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ARS Home » Pacific West Area » Salinas, California » Crop Improvement and Protection Research » Research » Publications at this Location » Publication #379283

Research Project: Management of Pathogens for Strawberry and Vegetable Production Systems

Location: Crop Improvement and Protection Research

Title: New techniques exploring relationships between pathogen pressure and disease progression in strawberry

item Matson, Michael
item HANG, MICHAEL - California State University
item PASTRANA LEON, ANA - University Of California
item CROUCH, UMA - Former ARS Employee
item Goldman, Polly
item Henry, Peter
item MELTON, FORREST - California State University
item Martin, Frank

Submitted to: American Phytopathological Society Annual Meeting
Publication Type: Abstract Only
Publication Acceptance Date: 3/25/2020
Publication Date: 8/10/2020
Citation: Matson, M.E., Hang, M., Pastrana Leon, A.M., Crouch, U., Goldman, P.H., Henry, P.M., Melton, F., Martin, F.N. 2020. New techniques exploring relationships between pathogen pressure and disease progression in strawberry. American Phytopathological Society Annual Meeting, August 10-14, 2020 (virtual).

Interpretive Summary:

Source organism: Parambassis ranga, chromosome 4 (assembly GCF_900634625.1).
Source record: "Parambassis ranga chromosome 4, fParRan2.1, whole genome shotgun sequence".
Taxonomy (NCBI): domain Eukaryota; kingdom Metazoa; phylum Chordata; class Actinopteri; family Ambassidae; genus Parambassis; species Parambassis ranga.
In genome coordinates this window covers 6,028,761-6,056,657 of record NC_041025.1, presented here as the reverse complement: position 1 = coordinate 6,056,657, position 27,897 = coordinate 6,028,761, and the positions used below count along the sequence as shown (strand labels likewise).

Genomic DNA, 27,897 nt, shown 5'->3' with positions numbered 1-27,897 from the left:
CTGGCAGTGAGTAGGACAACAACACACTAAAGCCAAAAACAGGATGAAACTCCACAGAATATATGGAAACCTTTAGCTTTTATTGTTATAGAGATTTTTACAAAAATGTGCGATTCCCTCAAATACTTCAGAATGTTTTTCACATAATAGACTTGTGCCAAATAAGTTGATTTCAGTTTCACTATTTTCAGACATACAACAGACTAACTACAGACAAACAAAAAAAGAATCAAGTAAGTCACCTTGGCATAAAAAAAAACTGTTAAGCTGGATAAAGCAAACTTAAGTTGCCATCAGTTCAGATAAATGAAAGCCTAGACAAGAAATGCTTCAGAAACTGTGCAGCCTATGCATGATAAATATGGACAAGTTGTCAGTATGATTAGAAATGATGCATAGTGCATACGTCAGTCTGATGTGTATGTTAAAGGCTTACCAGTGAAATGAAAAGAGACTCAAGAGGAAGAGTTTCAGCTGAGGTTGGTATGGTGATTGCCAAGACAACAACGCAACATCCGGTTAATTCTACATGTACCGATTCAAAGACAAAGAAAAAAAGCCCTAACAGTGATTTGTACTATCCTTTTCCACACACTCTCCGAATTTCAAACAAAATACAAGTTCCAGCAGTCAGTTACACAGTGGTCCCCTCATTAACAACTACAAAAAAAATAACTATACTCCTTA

Technical Abstract: Resurgences of soilborne diseases in strawberry production due to the phaseout of methyl bromide has necessitated a better understanding of how different levels of pathogen presence contribute to subsequent disease. We modeled the distribution of Verticillium dahliae microsclerotia (MS) prior to fumigation in a 10 acre field in Watsonville CA. 96 sample points were arranged in a grid, and samples were collected via pooling five individual subsamples originating from the center and edges of a 5 ft radius circle. Following fumigation, plant health was monitored by remote sensing drone flights and there was an end-of-season soil recollection of 36 soil samples to reassess pathogen presence and distribution. We identified a modest correlation between MS/g values and disease progression in prefumigation soil samples, but a poor correlation between end-of-season values and disease progression, likely due to low inoculum levels. A similar experiment in fields showing disease due to Fusarium oxysporum f.sp. fragariae utilized both direct plating colony counts and a new method for extracting DNA from large volume soil samples for the purpose of qPCR based prediction of CFU/g. These end-of-season soil samples showed a better correlation between measured CFU/g levels and remote sensing NDVI values than from V. dahliae. These results validate that pre-fumigation of modelling of pathogen distribution can predict subsequent disease severity, but that some pathogens can persist following fumigation to levels below meaningful detection thresholds while still contributing to disease.